Staying safe during yard maintenance

Posted at 5:45 AM, Sep 02, 2014
and last updated 2016-07-04 12:06:58-04

TALLAHASSEE, Fla. (WTXL) -- The end of summer doesn't mean the end of lawn care, but after months of mowing, it can be easy to put yourself on autopilot when cutting the grass.

Last year, more than 300,000 people were treated for lawn mower-related injuries, according to the Consumer Product Safety Commission.  In this Angie's List report, how to keep yourself and your family safe.

"I was in the backyard and got to the last final strip of grass. I was kind of distracted. I had my headphones in, saying hi to my kids and I hit something with the mower. I heard a loud noise and then felt this sharp pain in my leg," said Lacey Nix, a senior writer for Angie's List.

That sharp pain was the result of a metal hanger that ripped straight through her lower left leg. Her fiancé rushed her to the hospital where doctors had to perform emergency surgery.

Lacey, who writes about lawn care and home improvement for Angie's List, admits she made some mowing mistakes.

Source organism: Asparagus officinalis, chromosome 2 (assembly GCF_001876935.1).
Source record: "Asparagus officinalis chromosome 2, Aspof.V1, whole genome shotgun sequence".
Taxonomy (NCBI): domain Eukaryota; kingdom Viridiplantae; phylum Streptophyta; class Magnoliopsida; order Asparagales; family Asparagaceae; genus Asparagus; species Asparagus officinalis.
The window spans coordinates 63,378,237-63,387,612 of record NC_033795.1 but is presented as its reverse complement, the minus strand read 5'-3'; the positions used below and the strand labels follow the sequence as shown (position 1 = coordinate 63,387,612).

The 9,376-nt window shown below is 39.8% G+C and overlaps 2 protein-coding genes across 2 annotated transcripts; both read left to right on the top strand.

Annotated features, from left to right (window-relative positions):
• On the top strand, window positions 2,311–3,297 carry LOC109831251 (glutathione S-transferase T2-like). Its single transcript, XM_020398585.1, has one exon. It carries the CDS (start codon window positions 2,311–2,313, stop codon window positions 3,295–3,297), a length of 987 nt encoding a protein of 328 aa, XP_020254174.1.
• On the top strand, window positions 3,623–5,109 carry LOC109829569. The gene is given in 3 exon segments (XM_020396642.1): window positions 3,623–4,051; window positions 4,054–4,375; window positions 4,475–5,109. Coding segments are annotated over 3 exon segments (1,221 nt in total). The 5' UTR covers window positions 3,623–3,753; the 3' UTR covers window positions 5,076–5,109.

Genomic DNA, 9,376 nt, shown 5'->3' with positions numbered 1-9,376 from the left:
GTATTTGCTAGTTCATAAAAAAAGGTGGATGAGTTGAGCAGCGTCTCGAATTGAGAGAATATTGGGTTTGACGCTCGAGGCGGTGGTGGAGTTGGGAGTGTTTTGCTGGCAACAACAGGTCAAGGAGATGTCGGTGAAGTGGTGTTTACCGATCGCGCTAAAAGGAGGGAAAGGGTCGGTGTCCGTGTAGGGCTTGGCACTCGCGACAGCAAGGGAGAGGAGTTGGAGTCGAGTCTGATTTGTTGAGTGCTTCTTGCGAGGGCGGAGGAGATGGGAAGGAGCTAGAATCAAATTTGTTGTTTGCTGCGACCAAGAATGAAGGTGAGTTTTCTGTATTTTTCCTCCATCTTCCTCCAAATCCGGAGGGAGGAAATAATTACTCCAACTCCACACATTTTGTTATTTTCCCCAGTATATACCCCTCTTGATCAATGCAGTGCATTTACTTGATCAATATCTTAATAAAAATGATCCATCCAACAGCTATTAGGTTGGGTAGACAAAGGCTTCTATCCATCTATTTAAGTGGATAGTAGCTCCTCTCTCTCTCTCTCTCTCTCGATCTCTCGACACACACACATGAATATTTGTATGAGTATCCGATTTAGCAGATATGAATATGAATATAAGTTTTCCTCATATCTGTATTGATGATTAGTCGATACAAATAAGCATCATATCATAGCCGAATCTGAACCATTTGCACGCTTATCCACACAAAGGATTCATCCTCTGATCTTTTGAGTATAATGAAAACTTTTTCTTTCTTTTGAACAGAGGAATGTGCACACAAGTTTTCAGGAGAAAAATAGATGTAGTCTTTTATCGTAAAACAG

"I wrote a cover story on DIY disasters just a few months ago and I honestly thought that some of the mistakes were so silly and so crazy, that it could never really happen to me. And now I find myself in one of the biggest mistakes of all time, so it can happen to anybody," she said.

So, what can you do to stay safe?

Angie's List says you should always check your lawn for stones, sticks and other objects. Wear long pants and sturdy, closed-toed shoes.

Children should never ride as passengers on riding mowers or be towed behind. Read the owner's manual. And if you're crunched for time, you might be better off hiring a pro.

"My cheapness cost me about $26,000 after everything was all said and done. So, for something that would have cost me about $100 a month for somebody else to do, it was really, really dumb of me," said Nix.

If you want to keep your lawn mower running in optimal condition for as long as possible, don't neglect routine maintenance.

For a quick turnaround, take your mower in at the close of the mowing season or before spring grasses start to grow. Angie's List says pros typically charge between $50 and $75 for a regular tune-up.

You can catch the latest Angie's List report every Tuesday morning on WTXL Sunrise.